A Code Signature Plugin for IDA

When reversing embedded code, it is often the case that completely different devices are built around a common code base, either due to code re-use by the vendor, or through the use of third-party software; this is especially true of devices running the same Real Time Operating System.

For example, I have two different routers, manufactured by two different vendors, and released about four years apart. Both devices run VxWorks, but the firmware for the older device included a symbol table, making it trivial to identify most of the original function names:

VxWorks Symbol Table

VxWorks Symbol Table

The older device with the symbol table is running VxWorks 5.5, while the newer device (with no symbol table) runs VxWorks 5.5.1, so they are pretty close in terms of their OS version. However, even simple functions contain a very different sequence of instructions when compared between the two firmwares:

strcpy from the VxWorks 5.5 firmware

strcpy from the VxWorks 5.5 firmware

strcpy from the VxWorks 5.5.1 firmware

strcpy from the VxWorks 5.5.1 firmware

Of course, binary variations can be the result of any number of things, including differences in the compiler version and changes to the build options.

Despite this, it would still be quite useful to take the known symbol names from the older device, particularly those of standard and common subroutines, and apply them to the newer device in order to facilitate the reversing of higher level functionality.

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Mucking About With SquashFS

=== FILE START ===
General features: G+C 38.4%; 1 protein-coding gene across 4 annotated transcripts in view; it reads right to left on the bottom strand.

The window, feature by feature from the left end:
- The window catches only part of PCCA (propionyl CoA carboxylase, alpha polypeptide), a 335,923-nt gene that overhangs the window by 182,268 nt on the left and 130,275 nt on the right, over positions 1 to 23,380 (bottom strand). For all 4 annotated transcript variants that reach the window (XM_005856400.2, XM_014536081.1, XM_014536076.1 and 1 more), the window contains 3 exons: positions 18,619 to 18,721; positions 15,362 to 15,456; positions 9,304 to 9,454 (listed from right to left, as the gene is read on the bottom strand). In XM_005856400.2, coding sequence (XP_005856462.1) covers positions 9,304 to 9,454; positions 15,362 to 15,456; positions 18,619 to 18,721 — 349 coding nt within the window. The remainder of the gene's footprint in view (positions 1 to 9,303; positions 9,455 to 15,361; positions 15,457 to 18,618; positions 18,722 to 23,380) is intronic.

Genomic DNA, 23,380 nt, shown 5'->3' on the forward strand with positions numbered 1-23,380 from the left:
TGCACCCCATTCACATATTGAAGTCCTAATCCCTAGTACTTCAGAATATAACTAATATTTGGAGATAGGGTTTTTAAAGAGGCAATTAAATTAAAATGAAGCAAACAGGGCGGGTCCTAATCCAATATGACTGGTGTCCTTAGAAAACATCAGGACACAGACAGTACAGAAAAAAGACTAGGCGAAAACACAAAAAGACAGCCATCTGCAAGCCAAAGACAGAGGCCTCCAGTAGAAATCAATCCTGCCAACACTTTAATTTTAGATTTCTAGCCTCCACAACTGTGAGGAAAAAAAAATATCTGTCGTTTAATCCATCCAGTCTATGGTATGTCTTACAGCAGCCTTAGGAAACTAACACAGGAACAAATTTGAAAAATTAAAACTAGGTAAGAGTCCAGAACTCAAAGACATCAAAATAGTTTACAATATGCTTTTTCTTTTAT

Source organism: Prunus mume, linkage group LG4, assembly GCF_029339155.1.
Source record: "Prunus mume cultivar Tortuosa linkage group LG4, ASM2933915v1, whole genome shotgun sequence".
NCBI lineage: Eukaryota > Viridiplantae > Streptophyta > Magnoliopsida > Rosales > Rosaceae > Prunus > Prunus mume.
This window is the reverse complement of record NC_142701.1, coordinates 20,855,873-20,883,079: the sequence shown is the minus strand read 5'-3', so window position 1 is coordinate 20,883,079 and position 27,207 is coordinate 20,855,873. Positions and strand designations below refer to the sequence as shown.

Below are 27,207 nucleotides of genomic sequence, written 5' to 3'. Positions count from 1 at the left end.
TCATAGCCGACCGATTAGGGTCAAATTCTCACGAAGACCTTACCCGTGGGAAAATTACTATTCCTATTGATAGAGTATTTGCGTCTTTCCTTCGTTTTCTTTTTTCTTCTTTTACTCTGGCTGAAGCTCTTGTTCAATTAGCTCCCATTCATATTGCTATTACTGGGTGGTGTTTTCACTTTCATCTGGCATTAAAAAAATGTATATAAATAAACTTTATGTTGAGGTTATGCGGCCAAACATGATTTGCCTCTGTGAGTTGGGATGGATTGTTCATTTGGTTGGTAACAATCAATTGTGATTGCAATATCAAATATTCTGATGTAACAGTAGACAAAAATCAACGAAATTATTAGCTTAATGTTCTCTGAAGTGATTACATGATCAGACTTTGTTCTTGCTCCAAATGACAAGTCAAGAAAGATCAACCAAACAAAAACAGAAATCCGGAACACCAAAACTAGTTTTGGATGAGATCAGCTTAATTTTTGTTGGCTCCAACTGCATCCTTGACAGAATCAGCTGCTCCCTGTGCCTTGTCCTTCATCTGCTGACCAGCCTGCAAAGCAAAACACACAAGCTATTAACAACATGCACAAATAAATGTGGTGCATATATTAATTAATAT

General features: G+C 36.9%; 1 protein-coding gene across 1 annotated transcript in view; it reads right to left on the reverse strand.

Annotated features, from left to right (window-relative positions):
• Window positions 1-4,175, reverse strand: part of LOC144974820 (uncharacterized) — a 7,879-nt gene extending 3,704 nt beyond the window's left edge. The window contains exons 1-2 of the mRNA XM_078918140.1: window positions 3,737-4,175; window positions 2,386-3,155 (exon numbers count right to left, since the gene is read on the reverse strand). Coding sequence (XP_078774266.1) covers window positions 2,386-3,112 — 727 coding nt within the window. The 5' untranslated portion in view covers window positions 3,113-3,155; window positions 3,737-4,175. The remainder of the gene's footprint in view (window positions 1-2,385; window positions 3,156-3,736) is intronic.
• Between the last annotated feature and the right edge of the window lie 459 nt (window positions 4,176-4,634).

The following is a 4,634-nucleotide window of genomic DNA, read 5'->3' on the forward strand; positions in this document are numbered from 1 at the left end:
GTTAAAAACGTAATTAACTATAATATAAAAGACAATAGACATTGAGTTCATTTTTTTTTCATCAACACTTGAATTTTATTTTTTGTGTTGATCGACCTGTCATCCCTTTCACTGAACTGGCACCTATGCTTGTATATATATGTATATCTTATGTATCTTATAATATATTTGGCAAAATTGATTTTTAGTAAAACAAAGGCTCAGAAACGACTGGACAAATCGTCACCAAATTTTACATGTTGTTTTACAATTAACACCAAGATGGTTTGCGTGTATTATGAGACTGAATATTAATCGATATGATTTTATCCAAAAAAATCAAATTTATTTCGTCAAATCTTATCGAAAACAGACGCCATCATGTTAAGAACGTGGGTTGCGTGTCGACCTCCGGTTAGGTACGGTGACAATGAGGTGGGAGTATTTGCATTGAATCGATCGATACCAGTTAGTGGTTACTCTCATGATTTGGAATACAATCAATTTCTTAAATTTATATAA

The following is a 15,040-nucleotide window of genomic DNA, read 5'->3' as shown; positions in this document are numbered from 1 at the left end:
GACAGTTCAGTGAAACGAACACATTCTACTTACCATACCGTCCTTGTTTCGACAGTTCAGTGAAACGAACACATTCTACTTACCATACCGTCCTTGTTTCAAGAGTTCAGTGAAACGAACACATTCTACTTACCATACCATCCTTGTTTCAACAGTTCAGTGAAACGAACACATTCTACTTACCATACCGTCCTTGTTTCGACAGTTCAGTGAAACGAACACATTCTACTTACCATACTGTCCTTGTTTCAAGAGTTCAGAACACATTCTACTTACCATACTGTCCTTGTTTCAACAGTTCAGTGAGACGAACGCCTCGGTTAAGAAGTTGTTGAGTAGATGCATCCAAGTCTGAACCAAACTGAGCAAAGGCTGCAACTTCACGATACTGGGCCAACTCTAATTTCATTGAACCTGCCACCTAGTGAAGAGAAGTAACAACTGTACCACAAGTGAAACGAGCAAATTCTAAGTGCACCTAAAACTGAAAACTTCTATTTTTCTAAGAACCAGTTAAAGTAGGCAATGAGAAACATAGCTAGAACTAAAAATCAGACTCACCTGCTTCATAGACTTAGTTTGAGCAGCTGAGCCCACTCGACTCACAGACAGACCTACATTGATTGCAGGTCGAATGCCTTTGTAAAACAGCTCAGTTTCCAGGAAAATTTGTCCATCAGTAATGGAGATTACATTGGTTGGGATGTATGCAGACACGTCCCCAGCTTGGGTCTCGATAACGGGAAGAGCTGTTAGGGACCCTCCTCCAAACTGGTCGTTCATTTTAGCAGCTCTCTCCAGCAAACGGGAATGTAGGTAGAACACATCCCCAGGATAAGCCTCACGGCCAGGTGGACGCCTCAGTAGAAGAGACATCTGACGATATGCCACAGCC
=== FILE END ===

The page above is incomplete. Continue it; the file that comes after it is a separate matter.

SquashFS is an incredibly popular file system for embedded Linux devices. Unfortunately, it is also notorious for being hacked up by vendors, causing the standard SquashFS tools (i.e., unsquashfs) to fail when extracting these file systems.

While projects like the Firmware-Mod-Kit (FMK) have amassed many unsquashfs utilities to work with a wide range of SquashFS variations found in the wild, this approach has several draw backs, most notably that each individual unsquashfs tool only supports its one particular variation. If you run into a SquashFS image that is mostly compatible with a given unsquashfs tool, but has some minor modification, you can’t extract it – and worse, you probably don’t know why.

So what are these “minor modifications” that cause unsquashfs to fail?

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WRT120N fprintf Stack Overflow

With a good firmware disassembly and JTAG debug access to the WRT120N, it’s time to start examining the code for more interesting bugs.

As we’ve seen previously, the WRT120N runs a Real Time Operating System. For security, the RTOS’s administrative web interface employs HTTP Basic authentication:

401 Unauthorized

401 Unauthorized

Most of the web pages require authentication, but there are a handful of URLs that are explicitly allowed to bypass authentication:

bypass_file_list("/cgi-bin/login /images/ /login...");

bypass_file_list(“/cgi-bin/login /images/ /login…”);

Full list of bypass files

Full list of bypass files

Any request whose URL starts with one of these strings will be allowed without authentication, so they’re a good place to start hunting for bugs.

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Encryption vs Compression, Part 2